Office Of Transporation Planning Massachusetts DOT Office of Transportation Planning
Commonwealth of Massachusetts Regional ITS Architectures Commonwealth of Massachusetts Regional ITS Architectures Commonwealth of Massachusetts Regional ITS Architectures


Full glossary available from the National ITS Architecture Website.


A framework within which a system can be built. Requirements dictate what functionality the architecture must satisfy. An architecture functionally defines what the pieces of the system are and the information that is exchanged between them. An architecture is functionally oriented and not technology-specific which allows the architecture to remain effective over time. It defines "what must be done", not "how it will be done'.

Architecture Flow

Information that is exchanged between subsystems and terminators in the physical architecture view of the National ITS Architecture. Architecture flows are the primary tool that is used to define the Regional ITS Architecture interfaces. These architecture flows and their communication requirements define the interfaces which form the basis for much of the ongoing standards work in the national ITS program. The terms "information flow" and "architecture flow" are used interchangeably.


This is the basic building block of Regional ITS Architectures and Project ITS Architectures. It is the name used by stakeholders to describe a system or piece of a system.

Equipment Package

Equipment packages are the building blocks of the physical architecture subsystems. Equipment Packages group similar processes of a particular subsystem together into an "implementable" package. The grouping also takes into account the user services and the need to accommodate various levels of functionality.

Information Flow

Information that is exchanged between subsystems and terminators in the physical architecture view of the National ITS Architecture. These information flows are normally identical to the architecture flows in the National ITS Architecture. The terms "information flow" and "architecture flow" are used interchangeably.

Intelligent Transportation System

The system defined as the electronics, communications or information processing used singly or integrated to improve the efficiency or safety of surface transportation.


See System Inventory.

ITS Architecture

Defines an architecture of interrelated systems that work together to deliver transportation services. An ITS architecture defines how systems functionally operate and the interconnection of information exchanges that must take place between these systems to accomplish transportation services.

ITS Project

Any project that in whole or in part funds the acquisition of technologies or systems of technologies that provide or significantly contribute to the provision of one or more ITS user services.

Logical Architecture

The logical architecture view of the National ITS Architecture defines what has to be done to support the ITS user services. It defines the processes that perform ITS functions and the information or data flows that are shared between these processes.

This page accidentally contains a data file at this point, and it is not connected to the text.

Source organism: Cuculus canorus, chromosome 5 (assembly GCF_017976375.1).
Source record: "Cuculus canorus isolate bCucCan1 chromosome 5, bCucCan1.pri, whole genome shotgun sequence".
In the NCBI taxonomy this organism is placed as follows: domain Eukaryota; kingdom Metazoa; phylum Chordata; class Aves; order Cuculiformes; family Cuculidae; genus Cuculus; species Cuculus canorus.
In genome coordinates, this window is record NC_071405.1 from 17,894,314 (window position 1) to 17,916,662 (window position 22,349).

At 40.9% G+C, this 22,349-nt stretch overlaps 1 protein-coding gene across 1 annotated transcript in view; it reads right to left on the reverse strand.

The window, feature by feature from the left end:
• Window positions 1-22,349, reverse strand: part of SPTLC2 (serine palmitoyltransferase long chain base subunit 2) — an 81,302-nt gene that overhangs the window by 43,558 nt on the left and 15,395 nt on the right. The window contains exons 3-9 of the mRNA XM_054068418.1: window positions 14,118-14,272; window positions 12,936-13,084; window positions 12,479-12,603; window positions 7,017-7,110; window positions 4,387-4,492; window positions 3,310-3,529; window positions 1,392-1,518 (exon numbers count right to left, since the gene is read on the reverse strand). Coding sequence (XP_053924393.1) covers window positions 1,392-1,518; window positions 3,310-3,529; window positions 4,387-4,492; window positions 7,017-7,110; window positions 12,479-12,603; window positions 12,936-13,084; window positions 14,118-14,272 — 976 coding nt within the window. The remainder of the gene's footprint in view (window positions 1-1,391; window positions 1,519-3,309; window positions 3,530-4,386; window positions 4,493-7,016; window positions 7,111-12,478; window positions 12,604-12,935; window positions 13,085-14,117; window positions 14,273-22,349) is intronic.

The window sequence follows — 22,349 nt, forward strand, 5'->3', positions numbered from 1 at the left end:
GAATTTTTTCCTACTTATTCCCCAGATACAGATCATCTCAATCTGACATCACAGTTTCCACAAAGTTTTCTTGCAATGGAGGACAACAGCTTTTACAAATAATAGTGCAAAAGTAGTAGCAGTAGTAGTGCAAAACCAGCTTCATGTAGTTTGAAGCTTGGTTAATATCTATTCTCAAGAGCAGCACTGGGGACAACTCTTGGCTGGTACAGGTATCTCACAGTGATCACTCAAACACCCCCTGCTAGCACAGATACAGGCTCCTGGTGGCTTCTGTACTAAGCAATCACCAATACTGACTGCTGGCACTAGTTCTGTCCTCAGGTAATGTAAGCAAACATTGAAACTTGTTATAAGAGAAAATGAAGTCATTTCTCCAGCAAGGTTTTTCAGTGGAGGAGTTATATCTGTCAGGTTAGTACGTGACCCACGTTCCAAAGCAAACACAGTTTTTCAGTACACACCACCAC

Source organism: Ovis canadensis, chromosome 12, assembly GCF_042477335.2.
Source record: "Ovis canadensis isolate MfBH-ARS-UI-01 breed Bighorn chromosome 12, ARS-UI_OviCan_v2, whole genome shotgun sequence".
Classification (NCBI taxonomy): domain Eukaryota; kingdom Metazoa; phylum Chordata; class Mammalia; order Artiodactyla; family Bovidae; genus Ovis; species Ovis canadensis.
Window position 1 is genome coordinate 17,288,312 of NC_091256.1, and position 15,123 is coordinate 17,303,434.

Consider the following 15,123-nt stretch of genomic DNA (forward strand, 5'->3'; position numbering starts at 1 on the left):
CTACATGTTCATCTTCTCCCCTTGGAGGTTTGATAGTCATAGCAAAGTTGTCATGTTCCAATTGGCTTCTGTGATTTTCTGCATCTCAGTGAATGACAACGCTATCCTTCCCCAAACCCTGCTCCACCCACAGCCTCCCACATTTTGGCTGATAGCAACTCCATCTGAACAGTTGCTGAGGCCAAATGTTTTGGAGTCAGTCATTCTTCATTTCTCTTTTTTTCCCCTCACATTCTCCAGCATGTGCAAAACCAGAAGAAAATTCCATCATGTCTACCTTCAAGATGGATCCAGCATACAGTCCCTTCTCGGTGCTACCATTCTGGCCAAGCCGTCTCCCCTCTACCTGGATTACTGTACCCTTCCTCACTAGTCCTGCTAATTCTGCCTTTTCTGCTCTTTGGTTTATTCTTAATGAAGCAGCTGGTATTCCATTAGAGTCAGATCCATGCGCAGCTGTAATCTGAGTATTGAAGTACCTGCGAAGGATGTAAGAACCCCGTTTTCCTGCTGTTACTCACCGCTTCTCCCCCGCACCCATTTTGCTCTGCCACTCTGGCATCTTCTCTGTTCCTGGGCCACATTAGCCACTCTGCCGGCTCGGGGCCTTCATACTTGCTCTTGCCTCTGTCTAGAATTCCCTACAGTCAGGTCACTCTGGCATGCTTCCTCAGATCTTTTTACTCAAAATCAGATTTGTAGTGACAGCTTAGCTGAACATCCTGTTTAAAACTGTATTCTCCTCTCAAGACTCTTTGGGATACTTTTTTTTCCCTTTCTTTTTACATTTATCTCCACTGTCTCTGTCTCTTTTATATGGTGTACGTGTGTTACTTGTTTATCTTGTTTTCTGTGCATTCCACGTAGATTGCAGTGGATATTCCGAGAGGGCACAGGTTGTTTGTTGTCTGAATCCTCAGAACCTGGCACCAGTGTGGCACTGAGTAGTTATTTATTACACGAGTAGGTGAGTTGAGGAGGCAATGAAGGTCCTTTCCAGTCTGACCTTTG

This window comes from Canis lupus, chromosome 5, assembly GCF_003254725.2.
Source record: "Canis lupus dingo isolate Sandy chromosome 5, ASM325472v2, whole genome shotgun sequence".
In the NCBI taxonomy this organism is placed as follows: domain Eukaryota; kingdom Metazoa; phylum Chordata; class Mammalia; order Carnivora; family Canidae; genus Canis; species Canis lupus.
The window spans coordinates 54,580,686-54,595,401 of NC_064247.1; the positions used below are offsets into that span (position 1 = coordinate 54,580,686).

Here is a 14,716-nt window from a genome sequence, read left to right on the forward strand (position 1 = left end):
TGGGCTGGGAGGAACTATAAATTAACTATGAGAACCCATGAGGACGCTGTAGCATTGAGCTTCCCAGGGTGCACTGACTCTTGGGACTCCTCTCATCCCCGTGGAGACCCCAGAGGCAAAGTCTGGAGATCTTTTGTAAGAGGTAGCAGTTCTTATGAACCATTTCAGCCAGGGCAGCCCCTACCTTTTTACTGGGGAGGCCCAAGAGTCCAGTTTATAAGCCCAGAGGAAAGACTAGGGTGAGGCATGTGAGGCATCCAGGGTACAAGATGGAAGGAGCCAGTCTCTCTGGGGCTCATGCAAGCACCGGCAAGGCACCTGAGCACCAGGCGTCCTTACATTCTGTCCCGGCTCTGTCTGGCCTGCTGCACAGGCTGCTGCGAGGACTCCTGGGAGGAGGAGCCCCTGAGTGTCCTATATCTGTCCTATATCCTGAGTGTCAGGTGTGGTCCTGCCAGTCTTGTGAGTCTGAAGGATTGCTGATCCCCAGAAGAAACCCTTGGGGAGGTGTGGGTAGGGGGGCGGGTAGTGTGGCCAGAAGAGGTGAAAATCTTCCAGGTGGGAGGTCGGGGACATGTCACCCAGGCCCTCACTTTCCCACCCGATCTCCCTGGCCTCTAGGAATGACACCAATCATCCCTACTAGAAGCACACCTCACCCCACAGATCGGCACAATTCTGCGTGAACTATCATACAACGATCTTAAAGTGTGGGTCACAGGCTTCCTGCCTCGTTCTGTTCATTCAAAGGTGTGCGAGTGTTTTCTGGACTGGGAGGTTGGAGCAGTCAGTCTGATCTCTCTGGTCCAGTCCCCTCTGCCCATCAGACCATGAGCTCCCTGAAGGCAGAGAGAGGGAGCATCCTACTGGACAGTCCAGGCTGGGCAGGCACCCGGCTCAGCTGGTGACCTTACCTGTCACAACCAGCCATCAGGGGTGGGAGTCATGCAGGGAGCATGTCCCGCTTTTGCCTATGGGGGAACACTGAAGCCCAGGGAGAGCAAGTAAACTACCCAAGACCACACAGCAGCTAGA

Market Package

The market packages provide an accessible, service-oriented perspective to the National ITS Architecture. They are tailored to fit, separately or in combination, real world transportation problems and needs. Market packages collect together one or more equipment packages that must work together to deliver a given transportation service and the architecture flows that connect them and other important external systems. In other words, they identify the pieces of the physical architecture that are required to implement a particular transportation service.

National ITS Architecture

A common, established framework for developing integrated transportation systems. The National ITS Architecture is comprised of the logical architecture and the physical architecture, which satisfy a defined set of user service requirements. The National ITS Architecture is maintained by the United States Department of Transportation (USDOT).

Physical Architecture

The physical architecture is the part of the National ITS Architecture that provides agencies with a physical representation (though not a detailed design) of the important ITS interfaces and major system components. It provides a high-level structure around the processes and data flows defined in the logical architecture. The principal elements in the physical architecture are the subsystems and architecture flows that connect these subsystems and terminators into an overall structure. The physical architecture takes the processes identified in the logical architecture and assigns them to subsystems. In addition, the data flows (also from the logical architecture) are grouped together into architecture flows. These architecture flows and their communication requirements define the interfaces required between subsystems, which form the basis for much of the ongoing standards work in the ITS program.